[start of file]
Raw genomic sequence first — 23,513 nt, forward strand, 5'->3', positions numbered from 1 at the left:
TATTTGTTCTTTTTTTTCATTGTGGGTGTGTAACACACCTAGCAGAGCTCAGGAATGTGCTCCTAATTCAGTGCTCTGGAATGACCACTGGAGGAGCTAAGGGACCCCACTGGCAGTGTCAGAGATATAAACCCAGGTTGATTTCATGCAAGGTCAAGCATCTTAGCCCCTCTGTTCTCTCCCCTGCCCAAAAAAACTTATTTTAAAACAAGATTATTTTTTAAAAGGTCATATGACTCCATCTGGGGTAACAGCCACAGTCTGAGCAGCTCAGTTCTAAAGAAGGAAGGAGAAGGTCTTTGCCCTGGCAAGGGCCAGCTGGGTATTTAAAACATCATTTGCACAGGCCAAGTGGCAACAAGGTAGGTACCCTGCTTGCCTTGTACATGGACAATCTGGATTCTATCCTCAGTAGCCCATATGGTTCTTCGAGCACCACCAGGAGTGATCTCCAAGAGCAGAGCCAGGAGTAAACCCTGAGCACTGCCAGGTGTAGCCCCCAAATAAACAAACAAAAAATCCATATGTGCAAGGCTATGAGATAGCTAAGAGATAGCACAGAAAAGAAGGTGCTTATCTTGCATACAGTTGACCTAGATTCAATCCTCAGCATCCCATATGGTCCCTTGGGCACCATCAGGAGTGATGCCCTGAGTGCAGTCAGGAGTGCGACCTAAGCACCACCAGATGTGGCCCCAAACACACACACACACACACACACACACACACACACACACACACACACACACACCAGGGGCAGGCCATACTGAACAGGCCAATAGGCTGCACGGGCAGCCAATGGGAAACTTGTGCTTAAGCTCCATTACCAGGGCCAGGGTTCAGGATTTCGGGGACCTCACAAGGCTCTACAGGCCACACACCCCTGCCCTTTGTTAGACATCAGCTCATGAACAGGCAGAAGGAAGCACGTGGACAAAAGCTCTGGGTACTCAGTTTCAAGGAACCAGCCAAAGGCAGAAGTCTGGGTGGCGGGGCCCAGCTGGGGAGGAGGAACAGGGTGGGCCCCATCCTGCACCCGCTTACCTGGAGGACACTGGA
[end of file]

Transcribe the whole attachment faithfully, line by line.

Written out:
Raw genomic sequence first — 23,513 nt, forward strand, 5'->3', positions numbered from 1 at the left:
TATTTGTTCTTTTTTTTCATTGTGGGTGTGTAACACACCTAGCAGAGCTCAGGAATGTGCTCCTAATTCAGTGCTCTGGAATGACCACTGGAGGAGCTAAGGGACCCCACTGGCAGTGTCAGAGATATAAACCCAGGTTGATTTCATGCAAGGTCAAGCATCTTAGCCCCTCTGTTCTCTCCCCTGCCCAAAAAAACTTATTTTAAAACAAGATTATTTTTTAAAAGGTCATATGACTCCATCTGGGGTAACAGCCACAGTCTGAGCAGCTCAGTTCTAAAGAAGGAAGGAGAAGGTCTTTGCCCTGGCAAGGGCCAGCTGGGTATTTAAAACATCATTTGCACAGGCCAAGTGGCAACAAGGTAGGTACCCTGCTTGCCTTGTACATGGACAATCTGGATTCTATCCTCAGTAGCCCATATGGTTCTTCGAGCACCACCAGGAGTGATCTCCAAGAGCAGAGCCAGGAGTAAACCCTGAGCACTGCCAGGTGTAGCCCCCAAATAAACAAACAAAAAATCCATATGTGCAAGGCTATGAGATAGCTAAGAGATAGCACAGAAAAGAAGGTGCTTATCTTGCATACAGTTGACCTAGATTCAATCCTCAGCATCCCATATGGTCCCTTGGGCACCATCAGGAGTGATGCCCTGAGTGCAGTCAGGAGTGCGACCTAAGCACCACCAGATGTGGCCCCAAACACACACACACACACACACACACACACACACACACACACACACACACACACCAGGGGCAGGCCATACTGAACAGGCCAATAGGCTGCACGGGCAGCCAATGGGAAACTTGTGCTTAAGCTCCATTACCAGGGCCAGGGTTCAGGATTTCGGGGACCTCACAAGGCTCTACAGGCCACACACCCCTGCCCTTTGTTAGACATCAGCTCATGAACAGGCAGAAGGAAGCACGTGGACAAAAGCTCTGGGTACTCAGTTTCAAGGAACCAGCCAAAGGCAGAAGTCTGGGTGGCGGGGCCCAGCTGGGGAGGAGGAACAGGGTGGGCCCCATCCTGCACCCGCTTACCTGGAGGACACTGGA